Year: 2018

A Multilevel Intervention: The Case of the Cyprus Gender Advisory Team (GAT) Achievements and Challenges

Citation:

Hadjipavlou, Maria, and E. Biran Mertan. 2019. "A Multilevel Intervention: The Case of the Cyprus Gender Advisory Team (GAT) Achievements and Challenges." Journal of Peacebuilding & Development 14 (2): 125-37.

Authors: Maria Hadjipavlou, E. Biran Mertan

Abstract:

In this article, we discuss Gender Advisory Team (GAT)’s multilevel linkage strategy—Macro–Meso–Micro—in promoting women’s ideas and views on the different issues discussed at the negotiating table and raising public awareness on GAT’s recommendations regarding the issues of governance and power sharing from a gender and feminist perspective as well as on property, economy, citizenship, and education in a federal reunited Cyprus. In this article, we give examples only on governance and citizenship. Our feminist take on these issues necessitates a perspective that transcends the ethnic divide and includes the Women, Peace and Security agenda. We argue that Cypriot women’s concerns, needs, and gender mainstreaming as well an inclusive process should be prioritised at all levels of institutions. We conclude with GAT’s impact and challenges.

Keywords: Cyprus, multilevel strategy, gender, conflict, negotiation, recommendations, feminist perspective

Topics: Citizenship, Ethnicity, Feminisms, Gender, Women, Gender Mainstreaming, Gendered Power Relations, Governance, Post-conflict Governance, UN Security Council Resolutions on WPS Regions: Europe, Southern Europe Countries: Cyprus

Year: 2019

The Emerging LGBTI Rights Challenge to Transitional Justice in Latin America

Citation:

Bueno-Hansen, Pascha. 2018. "The Emerging LGBTI Rights Challenge to Transitional Justice in Latin America." The International Journal of Transitional Justice 12 (1): 126-45.

Author: Pascha Bueno-Hansen

Abstract:

Latin American truth commissions have recently expanded their purview to include cases of violence against gender and sexual minorities as human rights violations worthy of investigation. This article proposes that grappling with this emerging LGBTI (lesbian, gay, bisexual, transgender and intersex) rights challenge requires a queer, intersectional and decolonial analytical lens that underscores the relevance of global LGBTI politics, and critiques transitional justice foundational assumptions regarding temporality and binary logics. In practical terms, this analytical lens enacts a double move by unearthing the deeply tangled and life-extinguishing roots of impunity surrounding violence against gender and sexual minorities while advocating for the realization of LGBTI people’s full citizenship.

Topics: Citizenship, Coloniality/Post-Coloniality, Gender, Justice, Impunity, Transitional Justice, TRCs, LGBTQ, Rights, Human Rights, Sexuality, Violence Regions: Americas, Central America, South America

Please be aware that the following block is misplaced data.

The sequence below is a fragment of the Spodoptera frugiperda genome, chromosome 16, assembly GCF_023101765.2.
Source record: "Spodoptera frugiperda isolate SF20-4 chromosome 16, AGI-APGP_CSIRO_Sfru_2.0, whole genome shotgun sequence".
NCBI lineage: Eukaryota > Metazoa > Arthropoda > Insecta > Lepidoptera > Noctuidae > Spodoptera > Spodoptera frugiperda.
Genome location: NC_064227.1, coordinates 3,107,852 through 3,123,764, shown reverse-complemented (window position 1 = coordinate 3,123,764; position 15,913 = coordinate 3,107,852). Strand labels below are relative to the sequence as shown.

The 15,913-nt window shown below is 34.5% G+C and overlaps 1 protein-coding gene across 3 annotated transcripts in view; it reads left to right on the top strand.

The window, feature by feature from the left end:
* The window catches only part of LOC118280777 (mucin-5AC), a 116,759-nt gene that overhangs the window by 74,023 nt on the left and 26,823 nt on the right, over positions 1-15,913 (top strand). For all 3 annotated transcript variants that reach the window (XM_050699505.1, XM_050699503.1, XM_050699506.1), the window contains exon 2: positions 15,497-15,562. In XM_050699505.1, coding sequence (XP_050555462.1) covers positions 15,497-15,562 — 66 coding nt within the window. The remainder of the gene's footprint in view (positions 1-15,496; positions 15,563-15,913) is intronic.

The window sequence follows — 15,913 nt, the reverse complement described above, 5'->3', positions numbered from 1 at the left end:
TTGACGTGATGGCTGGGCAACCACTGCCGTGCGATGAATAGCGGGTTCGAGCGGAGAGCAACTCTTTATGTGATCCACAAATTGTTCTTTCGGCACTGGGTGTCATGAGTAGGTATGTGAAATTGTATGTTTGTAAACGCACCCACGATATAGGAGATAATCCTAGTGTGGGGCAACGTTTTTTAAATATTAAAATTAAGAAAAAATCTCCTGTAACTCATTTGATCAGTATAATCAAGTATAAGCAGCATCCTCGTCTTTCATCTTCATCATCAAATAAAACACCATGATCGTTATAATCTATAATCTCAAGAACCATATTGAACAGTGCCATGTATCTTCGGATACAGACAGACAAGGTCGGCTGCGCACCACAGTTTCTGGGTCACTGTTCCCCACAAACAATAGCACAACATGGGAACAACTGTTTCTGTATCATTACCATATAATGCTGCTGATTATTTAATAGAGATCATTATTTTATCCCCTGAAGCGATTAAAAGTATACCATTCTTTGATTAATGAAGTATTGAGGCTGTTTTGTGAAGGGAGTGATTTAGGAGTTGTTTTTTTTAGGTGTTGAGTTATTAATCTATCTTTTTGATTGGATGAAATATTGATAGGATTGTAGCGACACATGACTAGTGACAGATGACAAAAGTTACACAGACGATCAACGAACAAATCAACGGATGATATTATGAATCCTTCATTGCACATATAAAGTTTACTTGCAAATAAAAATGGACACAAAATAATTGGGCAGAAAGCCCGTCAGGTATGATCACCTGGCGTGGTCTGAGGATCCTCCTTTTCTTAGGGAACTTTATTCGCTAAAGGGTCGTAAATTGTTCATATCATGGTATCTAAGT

Year: 2018

Education and the Humanitarian Space: is there a Dissonance between Military Education and Military Practice?

Citation:

Connors, Niall. 2019. "Education and the Humanitarian Space: Is There a Dissonance between Military Education and Military Practice?" Irish Studies in International Affairs 30: 171-93.

Author: Niall Connors

Abstract:

Crossing the domains of foreign policy, defence policy and gender theory, this paper focuses on education and the humanitarian space, specifically, an analysis of whether there is a dissonance between military education and military practice in an Irish context. The paper argues that Irish Defence Forces' activity as peacekeepers can be framed within the human security paradigm, aligned with a national perception of self as good global citizens, and can reasonably be characterised as humanitarian. In this context, the paper argues that the human security paradigm offers a cosmopolitan, agency-oriented, feminist perspective on the humanitarian space and should prompt a re-examination of the gendered nature of the concepts of peace, peacekeeping and ‘citizenship in practice’. The paper concludes positing that a theory-practice gap exists between military education and military practice in an Irish context, and suggests a re-orientation of military education programmes to include a more feminist, cosmopolitan perspective.

Keywords: human security, peacekeeping forces, masculinity, feminism, environmental security, defense policy, military operations, men, military alliances

Topics: Citizenship, Feminisms, Gender, Masculinity/ies, Military Forces & Armed Groups, Militaries, Peacekeeping, Security, Human Security Regions: Europe, Western Europe Countries: Ireland

Year: 2019

Embodied Intersectionalities of Urban Citizenship: Water, Infrastructure, and Gender in the Global South

Citation:

Sultana, Farhana. 2020. “Embodied Intersectionalities of Urban Citizenship: Water, Infrastructure, and Gender in the Global South.” Annals of the American Association of Geographers. doi:10.1080/24694452.2020.1715193.

Author: Farhana Sultana

Abstract:

Scholars have demonstrated that citizenship is tied to water provision in megacities of the Global South where water crises are extensive and the urban poor often do not have access to public water supplies. Drawing from critical feminist scholarship, this article argues for the importance of analyzing the connections between embodied intersectionalities of sociospatial differences (in this instance, gender, class, and migrant status) and materialities (of water and water infrastructure) and their relational effects on urban citizenship. Empirical research from the largest informal settlement in Dhaka, Bangladesh, as well as surrounding affluent neighborhoods, demonstrates that differences in water insecurity and precarity not only reinforce heightened senses of exclusion among the urban poor but affect their lived citizenship practices, community mobilizations, and intersectional claims-making to urban citizenship, recognition, and belonging through water. Spatial and temporal dimensions of materialities of water and infrastructure intersect with embodiments of gender, class, and migrant status unevenly in the urban waterscape to create differentiated urban citizens in spaces of abjection and dispossession. The article argues that an everyday embodied perspective on intersectionalities of urban citizenship enriches the scholarship on the water–citizenship nexus.